MS is a condition overwhelmingly diagnosed in women, usually in their 20s and 30s. Dr Susan Kohlhaas, director of research at MS Society UK, is aware of the anxiety people face at diagnosis: "At a time when people are thinking about career options, families, relationships, buying houses, an uncertain prognosis can be really unsettling."
There are, however, a number of myths about the disease that could contribute unnecessarily to this anxiety. Firstly, she says that women with MS do not need to rule out having a family. If a person has MS in their family, it makes them two or three times more likely to get it. Put simply, the child of a person with MS still has a much higher chance of not getting it than getting it – but it isn’t a sure thing. Secondly, getting pregnant does not make a woman's MS worse. As Sophie found, the chance of having a relapse goes down during pregnancy, then goes up for a short amount of time. There are a few common symptoms MS patients may face during relapses: problems seeing, walking and talking, 'brain fog', pain, stiffness, tremors, bladder and bowel problems, and trouble swallowing. There is no evidence that relapses after pregnancy have a long-term impact.
There are a number of new scientific findings emerging in MS research, which could help stop progression of the disease in its tracks. For now, many patients are feeling the impact of NHS cuts rather than the benefits of new types of treatment. MS Society UK recently highlighted that the Belfast Health and Social Care Trust planned to delay patients' access to key MS treatments (DMTs) in Northern Ireland for up to two years. "People will end up worse off in the long term," Dr Kohlhaas explains, "probably costing the system more long-term just because of short-term cost saving. Plans were eventually dropped after lobbying but our worry was that seems to be seen as a potential route to reducing costs to the NHS."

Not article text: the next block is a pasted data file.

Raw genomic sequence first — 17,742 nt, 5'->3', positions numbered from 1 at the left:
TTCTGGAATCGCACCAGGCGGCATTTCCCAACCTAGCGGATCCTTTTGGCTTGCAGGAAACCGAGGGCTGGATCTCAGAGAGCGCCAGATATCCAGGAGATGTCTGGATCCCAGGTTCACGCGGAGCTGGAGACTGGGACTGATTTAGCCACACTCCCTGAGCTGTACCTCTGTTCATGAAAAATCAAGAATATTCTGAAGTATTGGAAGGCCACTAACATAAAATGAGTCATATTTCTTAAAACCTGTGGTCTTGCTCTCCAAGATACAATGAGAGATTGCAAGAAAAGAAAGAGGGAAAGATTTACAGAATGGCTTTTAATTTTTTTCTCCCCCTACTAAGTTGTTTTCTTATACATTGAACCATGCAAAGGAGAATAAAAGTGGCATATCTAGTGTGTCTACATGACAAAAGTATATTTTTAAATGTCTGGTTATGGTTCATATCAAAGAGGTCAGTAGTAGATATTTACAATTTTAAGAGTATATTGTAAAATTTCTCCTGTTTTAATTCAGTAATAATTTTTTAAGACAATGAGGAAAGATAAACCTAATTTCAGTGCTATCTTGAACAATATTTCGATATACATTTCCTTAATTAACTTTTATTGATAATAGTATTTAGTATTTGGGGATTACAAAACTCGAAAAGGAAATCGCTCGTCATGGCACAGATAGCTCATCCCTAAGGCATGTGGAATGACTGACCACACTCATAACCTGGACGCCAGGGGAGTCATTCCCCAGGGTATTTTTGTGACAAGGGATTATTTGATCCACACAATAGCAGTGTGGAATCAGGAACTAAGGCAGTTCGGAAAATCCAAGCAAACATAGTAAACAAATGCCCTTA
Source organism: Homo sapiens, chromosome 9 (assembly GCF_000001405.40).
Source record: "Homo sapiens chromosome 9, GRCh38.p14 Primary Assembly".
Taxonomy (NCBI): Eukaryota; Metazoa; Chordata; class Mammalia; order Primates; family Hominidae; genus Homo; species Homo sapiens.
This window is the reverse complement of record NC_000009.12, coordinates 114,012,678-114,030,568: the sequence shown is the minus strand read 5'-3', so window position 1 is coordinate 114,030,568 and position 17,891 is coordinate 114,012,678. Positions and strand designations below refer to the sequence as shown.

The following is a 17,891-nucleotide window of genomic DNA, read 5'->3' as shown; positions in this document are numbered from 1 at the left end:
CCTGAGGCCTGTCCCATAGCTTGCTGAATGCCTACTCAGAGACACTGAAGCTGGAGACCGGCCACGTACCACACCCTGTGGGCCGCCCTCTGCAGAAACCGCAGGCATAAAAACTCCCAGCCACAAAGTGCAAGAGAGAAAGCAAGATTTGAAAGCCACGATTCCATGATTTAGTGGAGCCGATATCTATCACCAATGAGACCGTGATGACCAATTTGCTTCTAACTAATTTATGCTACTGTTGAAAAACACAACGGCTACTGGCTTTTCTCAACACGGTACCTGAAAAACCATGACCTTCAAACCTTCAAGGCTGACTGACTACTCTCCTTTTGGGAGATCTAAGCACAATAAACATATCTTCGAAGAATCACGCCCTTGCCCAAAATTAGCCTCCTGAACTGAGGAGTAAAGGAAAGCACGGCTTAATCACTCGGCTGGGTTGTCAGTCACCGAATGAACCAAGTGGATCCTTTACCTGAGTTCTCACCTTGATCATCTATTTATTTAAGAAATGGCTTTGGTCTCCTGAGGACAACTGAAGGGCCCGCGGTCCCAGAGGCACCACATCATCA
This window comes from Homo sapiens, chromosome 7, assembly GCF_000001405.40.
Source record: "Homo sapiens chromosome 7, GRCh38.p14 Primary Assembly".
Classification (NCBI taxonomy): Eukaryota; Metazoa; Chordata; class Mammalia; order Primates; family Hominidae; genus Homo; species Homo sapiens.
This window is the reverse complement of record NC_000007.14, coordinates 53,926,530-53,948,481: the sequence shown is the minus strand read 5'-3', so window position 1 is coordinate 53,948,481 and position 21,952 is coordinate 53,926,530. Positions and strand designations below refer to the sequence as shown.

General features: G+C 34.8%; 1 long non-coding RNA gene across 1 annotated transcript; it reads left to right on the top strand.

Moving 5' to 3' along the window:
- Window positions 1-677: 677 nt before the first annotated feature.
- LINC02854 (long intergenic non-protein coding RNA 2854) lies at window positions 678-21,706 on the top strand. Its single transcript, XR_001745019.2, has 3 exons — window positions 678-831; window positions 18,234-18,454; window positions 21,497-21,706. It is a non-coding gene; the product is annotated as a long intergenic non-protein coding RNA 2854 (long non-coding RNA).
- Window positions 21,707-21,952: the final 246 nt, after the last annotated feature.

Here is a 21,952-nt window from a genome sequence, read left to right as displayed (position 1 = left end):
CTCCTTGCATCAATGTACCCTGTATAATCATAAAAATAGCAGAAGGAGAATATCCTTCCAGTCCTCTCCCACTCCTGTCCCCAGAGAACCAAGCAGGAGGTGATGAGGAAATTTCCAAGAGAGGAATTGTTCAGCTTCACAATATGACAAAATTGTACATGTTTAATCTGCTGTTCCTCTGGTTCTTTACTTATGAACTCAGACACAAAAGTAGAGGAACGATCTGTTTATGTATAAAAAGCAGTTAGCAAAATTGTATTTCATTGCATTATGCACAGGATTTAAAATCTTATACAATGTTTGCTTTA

For Sophie, the first 12 months after her diagnosis were the hardest. She had a short wait to start treatment, and anxiety ran high as she worried about new symptoms developing. She relapsed straight after diagnosis, as her consultant warned her that many do, but with support she has managed to carry on with normal life – for example, walking arm in arm with her dad on days she couldn't walk the kids to school alone. Three years later, she is still fit and active, and often goes cycling on weekends with her husband. (Admittedly, he's still in charge of loading the bike rack.)
In the face of huge stress and change, Sophie's surprisingly upbeat. "It has changed my life," she concludes. "You have to adapt to things, but it's changed my life for the better because I was always a glass-half-empty kind of person. I look at life very differently now than I used to."
If you are facing or dealing with a new MS diagnosis, MS Society UK’s free helpline is available for emotional and practical support on weekdays, 9am-7pm